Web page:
International Journal of coastal and offshore engineering

Published by Armenian Green Publishing Co.
Print ISSN: 2538-2667
Publications
Representation of a Platform Economic Life Time
Capital expenditures for the offshore reference wind plant project [14] Downloaded from ijcoe.org at 16:43 +0430 on Saturday June 22nd 2019
Complexity and costly nature of operations involving in the decommissioning process require huge investments to be done during the lifetime of the field for its decommissioning phase of the total project. This work offers a knowledge-based decommissioning alternative strategy selection system for fixed offshore jacket platforms in the Persian Gulf. In this method, the alternative option of installing offshore wind turbines (OWT) as the most probable economic feasible alternative to decommissioning on an abandoned platform jacket structure in the Persian Gulf is proposed. In this regard, costs and benefits study between two strategies are considered; one total decommissioning and the other installing an OWT on the jacket structure of a local platform in the region. It is found that the second strategy is beneficial and saves near 9 million US dollars for company. Furthermore, the company earns the technology and experiences with OWT installation and operations and would be a technical leader in the region for coming years as well as improve the total rate of greenhouse gas emission production in the region.
 
Two numerical models of tsunami generation/propagation have been run in the Makran region. These models are one of the necessary components in the warning systems in this region. The outputs of these models are not in regular international data model standards. In order to get the best result from these models, the models’ outputs must be managed in a database system. An ideal data management system for tsunami warning system has three essential parts included: data convertor, Geographical Information System (GIS) and Relational Database Management System (RDBMS). The schematics and properties of the proposed data management system have been shown in this paper. 3D, spatial, temporal and statistical analysis of tsunami models data exported to the proposed system based on GIS capabilities and data processing routines. Some examples of data analysis of tsunami propagation in the Makran region (north of the Arabian Sea) have been shown.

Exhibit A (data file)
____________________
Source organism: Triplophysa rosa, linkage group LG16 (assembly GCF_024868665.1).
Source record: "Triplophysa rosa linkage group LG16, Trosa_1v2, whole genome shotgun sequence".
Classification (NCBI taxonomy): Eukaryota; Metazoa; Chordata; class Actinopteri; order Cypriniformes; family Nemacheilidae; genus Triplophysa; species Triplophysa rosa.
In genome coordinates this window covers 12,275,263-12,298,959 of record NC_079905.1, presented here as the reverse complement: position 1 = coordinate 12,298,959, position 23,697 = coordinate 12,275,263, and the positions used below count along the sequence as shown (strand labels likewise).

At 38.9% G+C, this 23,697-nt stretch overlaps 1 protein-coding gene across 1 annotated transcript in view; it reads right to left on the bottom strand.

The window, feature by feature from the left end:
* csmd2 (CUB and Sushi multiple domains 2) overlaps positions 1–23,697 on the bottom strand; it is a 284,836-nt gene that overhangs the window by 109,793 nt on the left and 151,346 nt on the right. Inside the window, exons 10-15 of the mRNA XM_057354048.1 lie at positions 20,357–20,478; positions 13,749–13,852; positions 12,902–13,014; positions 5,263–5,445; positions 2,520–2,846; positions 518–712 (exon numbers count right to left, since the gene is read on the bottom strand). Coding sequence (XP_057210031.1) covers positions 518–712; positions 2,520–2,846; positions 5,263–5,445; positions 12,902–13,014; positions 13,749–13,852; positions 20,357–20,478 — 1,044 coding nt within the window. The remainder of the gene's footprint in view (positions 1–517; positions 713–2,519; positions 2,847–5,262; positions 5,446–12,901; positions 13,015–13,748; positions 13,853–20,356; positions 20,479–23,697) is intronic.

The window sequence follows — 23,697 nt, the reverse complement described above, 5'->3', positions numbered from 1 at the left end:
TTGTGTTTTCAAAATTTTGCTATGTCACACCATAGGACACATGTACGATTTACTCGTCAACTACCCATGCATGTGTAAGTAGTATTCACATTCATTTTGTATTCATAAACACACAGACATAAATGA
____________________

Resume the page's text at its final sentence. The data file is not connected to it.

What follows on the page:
Berm breakwaters are used as protective structures against the wave attack where larger quarry materials as armor stone is scarce, or large quarry materials are available but using berm breakwater lowers the costs considerably. In addition, wave overtopping in berm breakwaters are significantly lower than the traditional ones for equal crest level because of the wave energy dissipation on the berm.The most important design parameter of berm breakwaters is its seaward berm recession which has to be well estimated. In this paper a method has been developed to estimate the front slope recession of berm breakwaters using artificial neural networks with high accuracy. Four different available data-sets from four experimental tests are used to cover wide range of sea states and structural parameters. The network is trained and validated against this database of 1039 data. Comparisons is made between the ANN model and recent empirical formulae to show the preference of new ANN model.
 
The Karun River is considered to be the longest Iranian river with 855 km length. The river is divided into two branches, 4 km away from the Arvand River, which is a branch of the Bahmanshir River in the north of Abadan, and another branch of the Namkarun River (the Azodi Channel) that flows into the Arvand River. The intersection of the Karun River and the Arvand River is important. Also, measuring and investigating of hydrodynamic phenomena have a vital role in recognizing and prediction the hydrodynamic changes in the region. Therefore, CTD and hydrographic studies were carried out for the Azodi Channel, which is the intersection of the Karun River and the Arvand River. These studies include measurements of marine phenomena such as tidal observations, water level changes, hydrography, topography, CTD and sedimentation. Studies have shown that floods of the Karun River have caused significant changes in the intersection of the rivers Karun and Arvand. Also, the sediment of the study area is fine-grained, but at the intersection of the rivers Arvand and Karun, it is coarse-grained. Sediment concentration is increased in depth, and the lowest and highest sediment concentrations are related to Karun station and Arvand Karun intersection respectively. Regarding the alignment survey, it was found that the current of the study area is mixed current, but mostly meridian. The flow of the Karun River is one of the parameters affecting the water level. So that if the current of the river is noticeable, it will prevent the tidal wave from spreading into the river.